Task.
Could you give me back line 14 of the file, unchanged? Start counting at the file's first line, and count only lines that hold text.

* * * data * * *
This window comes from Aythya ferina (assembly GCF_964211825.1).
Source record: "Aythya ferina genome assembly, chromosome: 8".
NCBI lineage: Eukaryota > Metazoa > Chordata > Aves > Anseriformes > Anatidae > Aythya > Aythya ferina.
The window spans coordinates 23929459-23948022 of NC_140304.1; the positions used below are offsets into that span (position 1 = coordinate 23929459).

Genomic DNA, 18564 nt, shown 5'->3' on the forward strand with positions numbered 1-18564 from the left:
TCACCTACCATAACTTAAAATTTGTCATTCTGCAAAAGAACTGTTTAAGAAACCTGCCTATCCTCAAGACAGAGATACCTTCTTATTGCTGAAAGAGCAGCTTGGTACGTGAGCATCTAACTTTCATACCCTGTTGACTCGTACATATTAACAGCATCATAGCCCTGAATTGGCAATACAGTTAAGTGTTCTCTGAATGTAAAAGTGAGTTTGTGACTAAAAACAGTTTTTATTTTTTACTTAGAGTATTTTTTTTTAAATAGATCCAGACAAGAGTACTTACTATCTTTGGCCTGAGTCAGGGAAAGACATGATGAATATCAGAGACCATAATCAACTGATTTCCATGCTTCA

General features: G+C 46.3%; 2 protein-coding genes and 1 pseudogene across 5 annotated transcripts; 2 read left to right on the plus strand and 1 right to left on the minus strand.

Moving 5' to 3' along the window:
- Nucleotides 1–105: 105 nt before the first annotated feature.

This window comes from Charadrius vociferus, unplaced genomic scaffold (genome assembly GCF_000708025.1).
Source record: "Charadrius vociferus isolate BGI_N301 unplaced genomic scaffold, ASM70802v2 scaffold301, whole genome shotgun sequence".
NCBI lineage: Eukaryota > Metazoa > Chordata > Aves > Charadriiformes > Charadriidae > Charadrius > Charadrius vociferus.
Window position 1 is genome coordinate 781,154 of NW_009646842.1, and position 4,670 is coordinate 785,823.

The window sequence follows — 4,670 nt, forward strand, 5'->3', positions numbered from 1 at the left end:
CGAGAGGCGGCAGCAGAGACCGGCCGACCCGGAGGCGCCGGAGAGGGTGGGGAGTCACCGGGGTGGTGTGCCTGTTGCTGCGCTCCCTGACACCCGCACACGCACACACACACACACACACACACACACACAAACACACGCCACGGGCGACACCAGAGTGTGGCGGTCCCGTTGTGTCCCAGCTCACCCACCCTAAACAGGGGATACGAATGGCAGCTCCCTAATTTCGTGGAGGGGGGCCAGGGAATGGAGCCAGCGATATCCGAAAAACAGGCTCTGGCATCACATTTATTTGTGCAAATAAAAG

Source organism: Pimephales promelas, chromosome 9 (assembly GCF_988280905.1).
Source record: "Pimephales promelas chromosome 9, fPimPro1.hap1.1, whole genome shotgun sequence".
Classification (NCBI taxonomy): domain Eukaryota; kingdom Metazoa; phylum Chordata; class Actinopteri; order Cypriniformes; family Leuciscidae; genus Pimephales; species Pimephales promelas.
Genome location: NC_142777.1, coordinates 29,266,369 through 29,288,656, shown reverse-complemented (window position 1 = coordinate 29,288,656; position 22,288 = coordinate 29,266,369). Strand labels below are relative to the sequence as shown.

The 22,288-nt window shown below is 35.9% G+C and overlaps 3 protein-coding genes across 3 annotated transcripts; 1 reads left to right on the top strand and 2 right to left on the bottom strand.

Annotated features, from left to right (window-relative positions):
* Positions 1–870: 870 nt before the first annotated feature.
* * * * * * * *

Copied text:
The window sequence follows — 4,670 nt, forward strand, 5'->3', positions numbered from 1 at the left end: